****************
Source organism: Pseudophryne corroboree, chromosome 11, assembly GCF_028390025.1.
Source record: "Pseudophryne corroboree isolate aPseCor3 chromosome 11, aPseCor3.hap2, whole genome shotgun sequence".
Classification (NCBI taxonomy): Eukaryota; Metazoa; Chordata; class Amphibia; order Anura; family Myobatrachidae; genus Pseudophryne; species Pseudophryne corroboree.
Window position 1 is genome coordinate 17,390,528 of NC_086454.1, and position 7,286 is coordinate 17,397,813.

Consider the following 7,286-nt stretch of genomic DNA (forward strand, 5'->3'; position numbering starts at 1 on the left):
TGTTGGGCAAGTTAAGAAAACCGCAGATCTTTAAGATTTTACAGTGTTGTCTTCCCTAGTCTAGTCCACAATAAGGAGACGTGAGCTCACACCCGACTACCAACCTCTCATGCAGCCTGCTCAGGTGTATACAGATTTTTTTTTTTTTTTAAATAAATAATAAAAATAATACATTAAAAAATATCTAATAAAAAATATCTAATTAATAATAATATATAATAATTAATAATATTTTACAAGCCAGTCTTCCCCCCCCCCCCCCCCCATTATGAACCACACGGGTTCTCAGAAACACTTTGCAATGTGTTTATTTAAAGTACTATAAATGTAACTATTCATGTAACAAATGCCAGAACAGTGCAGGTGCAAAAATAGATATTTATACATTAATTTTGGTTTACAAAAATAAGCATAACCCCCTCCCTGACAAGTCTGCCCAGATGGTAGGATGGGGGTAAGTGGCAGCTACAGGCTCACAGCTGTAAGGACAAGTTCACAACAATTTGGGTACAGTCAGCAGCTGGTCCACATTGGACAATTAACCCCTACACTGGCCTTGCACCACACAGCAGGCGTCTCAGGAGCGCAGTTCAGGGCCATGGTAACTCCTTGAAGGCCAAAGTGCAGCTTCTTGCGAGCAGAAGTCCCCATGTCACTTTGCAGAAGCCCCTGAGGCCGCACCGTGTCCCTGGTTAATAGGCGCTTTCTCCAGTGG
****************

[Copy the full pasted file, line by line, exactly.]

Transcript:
Source organism: Pseudophryne corroboree, chromosome 11, assembly GCF_028390025.1.
Source record: "Pseudophryne corroboree isolate aPseCor3 chromosome 11, aPseCor3.hap2, whole genome shotgun sequence".
Classification (NCBI taxonomy): Eukaryota; Metazoa; Chordata; class Amphibia; order Anura; family Myobatrachidae; genus Pseudophryne; species Pseudophryne corroboree.
Window position 1 is genome coordinate 17,390,528 of NC_086454.1, and position 7,286 is coordinate 17,397,813.

Consider the following 7,286-nt stretch of genomic DNA (forward strand, 5'->3'; position numbering starts at 1 on the left):
TGTTGGGCAAGTTAAGAAAACCGCAGATCTTTAAGATTTTACAGTGTTGTCTTCCCTAGTCTAGTCCACAATAAGGAGACGTGAGCTCACACCCGACTACCAACCTCTCATGCAGCCTGCTCAGGTGTATACAGATTTTTTTTTTTTTTTAAATAAATAATAAAAATAATACATTAAAAAATATCTAATAAAAAATATCTAATTAATAATAATATATAATAATTAATAATATTTTACAAGCCAGTCTTCCCCCCCCCCCCCCCCCATTATGAACCACACGGGTTCTCAGAAACACTTTGCAATGTGTTTATTTAAAGTACTATAAATGTAACTATTCATGTAACAAATGCCAGAACAGTGCAGGTGCAAAAATAGATATTTATACATTAATTTTGGTTTACAAAAATAAGCATAACCCCCTCCCTGACAAGTCTGCCCAGATGGTAGGATGGGGGTAAGTGGCAGCTACAGGCTCACAGCTGTAAGGACAAGTTCACAACAATTTGGGTACAGTCAGCAGCTGGTCCACATTGGACAATTAACCCCTACACTGGCCTTGCACCACACAGCAGGCGTCTCAGGAGCGCAGTTCAGGGCCATGGTAACTCCTTGAAGGCCAAAGTGCAGCTTCTTGCGAGCAGAAGTCCCCATGTCACTTTGCAGAAGCCCCTGAGGCCGCACCGTGTCCCTGGTTAATAGGCGCTTTCTCCAGTGG